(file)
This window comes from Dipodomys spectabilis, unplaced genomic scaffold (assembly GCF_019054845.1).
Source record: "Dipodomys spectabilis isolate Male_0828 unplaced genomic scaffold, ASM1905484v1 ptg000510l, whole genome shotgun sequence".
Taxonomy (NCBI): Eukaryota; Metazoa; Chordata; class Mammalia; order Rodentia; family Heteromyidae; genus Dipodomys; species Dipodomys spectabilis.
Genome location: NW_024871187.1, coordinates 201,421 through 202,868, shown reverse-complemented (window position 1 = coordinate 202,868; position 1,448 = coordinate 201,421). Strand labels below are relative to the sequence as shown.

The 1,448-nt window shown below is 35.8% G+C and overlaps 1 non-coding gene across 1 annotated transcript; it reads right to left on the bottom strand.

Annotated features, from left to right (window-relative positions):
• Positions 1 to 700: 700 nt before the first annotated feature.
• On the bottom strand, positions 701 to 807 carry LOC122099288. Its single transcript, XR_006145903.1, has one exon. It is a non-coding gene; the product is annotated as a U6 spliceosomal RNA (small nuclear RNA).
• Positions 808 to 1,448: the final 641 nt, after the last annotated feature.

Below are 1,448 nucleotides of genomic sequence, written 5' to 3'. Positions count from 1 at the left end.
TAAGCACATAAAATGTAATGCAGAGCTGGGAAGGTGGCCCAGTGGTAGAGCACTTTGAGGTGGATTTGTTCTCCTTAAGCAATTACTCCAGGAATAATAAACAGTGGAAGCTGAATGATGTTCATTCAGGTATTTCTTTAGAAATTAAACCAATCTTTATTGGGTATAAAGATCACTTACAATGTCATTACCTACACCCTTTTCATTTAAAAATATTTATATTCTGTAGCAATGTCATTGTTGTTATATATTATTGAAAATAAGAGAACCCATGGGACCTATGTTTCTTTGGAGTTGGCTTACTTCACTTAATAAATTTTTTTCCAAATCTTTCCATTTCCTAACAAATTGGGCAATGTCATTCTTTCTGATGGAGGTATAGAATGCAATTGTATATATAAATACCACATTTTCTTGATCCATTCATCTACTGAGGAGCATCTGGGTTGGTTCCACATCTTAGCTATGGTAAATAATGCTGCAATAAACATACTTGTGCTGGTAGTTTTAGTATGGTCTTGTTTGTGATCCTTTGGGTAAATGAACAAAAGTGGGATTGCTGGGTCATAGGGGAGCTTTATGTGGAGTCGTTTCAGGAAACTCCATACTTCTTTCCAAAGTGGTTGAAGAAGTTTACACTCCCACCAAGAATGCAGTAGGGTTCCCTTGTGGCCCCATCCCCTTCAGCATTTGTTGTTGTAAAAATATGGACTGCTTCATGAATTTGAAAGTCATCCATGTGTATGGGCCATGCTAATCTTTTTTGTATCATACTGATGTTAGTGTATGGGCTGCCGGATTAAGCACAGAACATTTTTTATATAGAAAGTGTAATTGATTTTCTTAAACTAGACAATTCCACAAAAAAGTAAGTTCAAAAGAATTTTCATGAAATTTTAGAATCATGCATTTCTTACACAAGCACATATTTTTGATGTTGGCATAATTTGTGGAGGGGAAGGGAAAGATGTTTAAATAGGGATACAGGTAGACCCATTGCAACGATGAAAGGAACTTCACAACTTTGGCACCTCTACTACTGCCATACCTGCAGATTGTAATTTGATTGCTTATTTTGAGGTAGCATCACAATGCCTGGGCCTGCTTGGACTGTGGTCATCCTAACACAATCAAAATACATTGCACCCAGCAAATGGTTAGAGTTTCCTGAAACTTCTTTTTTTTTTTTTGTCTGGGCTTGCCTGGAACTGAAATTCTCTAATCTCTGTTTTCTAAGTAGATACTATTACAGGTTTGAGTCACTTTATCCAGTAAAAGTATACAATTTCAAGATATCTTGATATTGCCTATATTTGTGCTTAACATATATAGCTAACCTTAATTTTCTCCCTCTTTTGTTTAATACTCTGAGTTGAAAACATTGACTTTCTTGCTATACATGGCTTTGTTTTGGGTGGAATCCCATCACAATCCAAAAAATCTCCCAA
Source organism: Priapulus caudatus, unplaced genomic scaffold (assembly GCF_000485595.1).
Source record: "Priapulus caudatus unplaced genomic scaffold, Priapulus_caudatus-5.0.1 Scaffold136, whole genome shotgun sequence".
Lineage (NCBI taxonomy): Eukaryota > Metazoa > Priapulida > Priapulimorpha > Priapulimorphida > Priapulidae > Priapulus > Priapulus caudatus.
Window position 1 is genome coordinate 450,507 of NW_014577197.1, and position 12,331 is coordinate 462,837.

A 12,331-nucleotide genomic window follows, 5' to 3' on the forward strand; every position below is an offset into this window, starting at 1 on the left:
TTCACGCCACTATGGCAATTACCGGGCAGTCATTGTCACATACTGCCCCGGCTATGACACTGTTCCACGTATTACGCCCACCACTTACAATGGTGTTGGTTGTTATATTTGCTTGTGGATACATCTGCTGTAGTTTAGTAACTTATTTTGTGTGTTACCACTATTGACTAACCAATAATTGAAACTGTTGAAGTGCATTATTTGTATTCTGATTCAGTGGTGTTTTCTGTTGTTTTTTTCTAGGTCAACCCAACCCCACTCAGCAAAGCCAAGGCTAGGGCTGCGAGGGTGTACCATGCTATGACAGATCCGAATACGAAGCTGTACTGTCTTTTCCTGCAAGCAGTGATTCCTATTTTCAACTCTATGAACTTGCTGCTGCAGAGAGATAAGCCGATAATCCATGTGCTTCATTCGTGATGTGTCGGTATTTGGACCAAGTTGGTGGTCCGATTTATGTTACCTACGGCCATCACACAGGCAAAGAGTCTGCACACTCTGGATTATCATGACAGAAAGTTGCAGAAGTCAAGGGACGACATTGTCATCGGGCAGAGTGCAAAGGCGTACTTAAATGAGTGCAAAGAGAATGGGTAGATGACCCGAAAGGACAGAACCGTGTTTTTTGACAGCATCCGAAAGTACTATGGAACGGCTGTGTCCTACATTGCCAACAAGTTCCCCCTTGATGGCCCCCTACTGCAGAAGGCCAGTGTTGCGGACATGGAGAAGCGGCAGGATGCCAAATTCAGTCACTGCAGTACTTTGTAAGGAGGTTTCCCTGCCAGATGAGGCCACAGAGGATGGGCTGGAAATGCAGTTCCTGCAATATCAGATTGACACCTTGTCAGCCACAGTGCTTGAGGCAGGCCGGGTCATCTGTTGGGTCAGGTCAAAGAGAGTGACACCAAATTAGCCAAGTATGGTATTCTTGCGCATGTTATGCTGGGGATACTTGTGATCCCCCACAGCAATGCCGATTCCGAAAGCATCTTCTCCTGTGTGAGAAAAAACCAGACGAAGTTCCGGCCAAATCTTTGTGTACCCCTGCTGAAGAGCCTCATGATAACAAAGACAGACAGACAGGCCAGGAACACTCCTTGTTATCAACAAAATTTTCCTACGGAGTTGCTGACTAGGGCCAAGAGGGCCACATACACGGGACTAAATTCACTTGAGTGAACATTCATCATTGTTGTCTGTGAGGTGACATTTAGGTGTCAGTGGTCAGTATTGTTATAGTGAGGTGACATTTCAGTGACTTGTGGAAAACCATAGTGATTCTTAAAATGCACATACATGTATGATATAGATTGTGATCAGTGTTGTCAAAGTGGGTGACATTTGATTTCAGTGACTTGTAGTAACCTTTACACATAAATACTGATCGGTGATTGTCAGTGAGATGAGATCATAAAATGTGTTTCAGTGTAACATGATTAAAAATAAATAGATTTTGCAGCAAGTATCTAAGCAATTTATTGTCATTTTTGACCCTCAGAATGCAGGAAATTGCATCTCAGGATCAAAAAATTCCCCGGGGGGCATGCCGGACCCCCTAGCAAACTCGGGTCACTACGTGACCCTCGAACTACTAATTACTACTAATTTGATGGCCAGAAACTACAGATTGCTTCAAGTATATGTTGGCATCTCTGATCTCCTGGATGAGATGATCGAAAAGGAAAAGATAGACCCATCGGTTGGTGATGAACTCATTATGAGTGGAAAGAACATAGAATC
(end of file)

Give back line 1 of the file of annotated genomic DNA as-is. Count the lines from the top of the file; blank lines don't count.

This window comes from Dipodomys spectabilis, unplaced genomic scaffold (assembly GCF_019054845.1).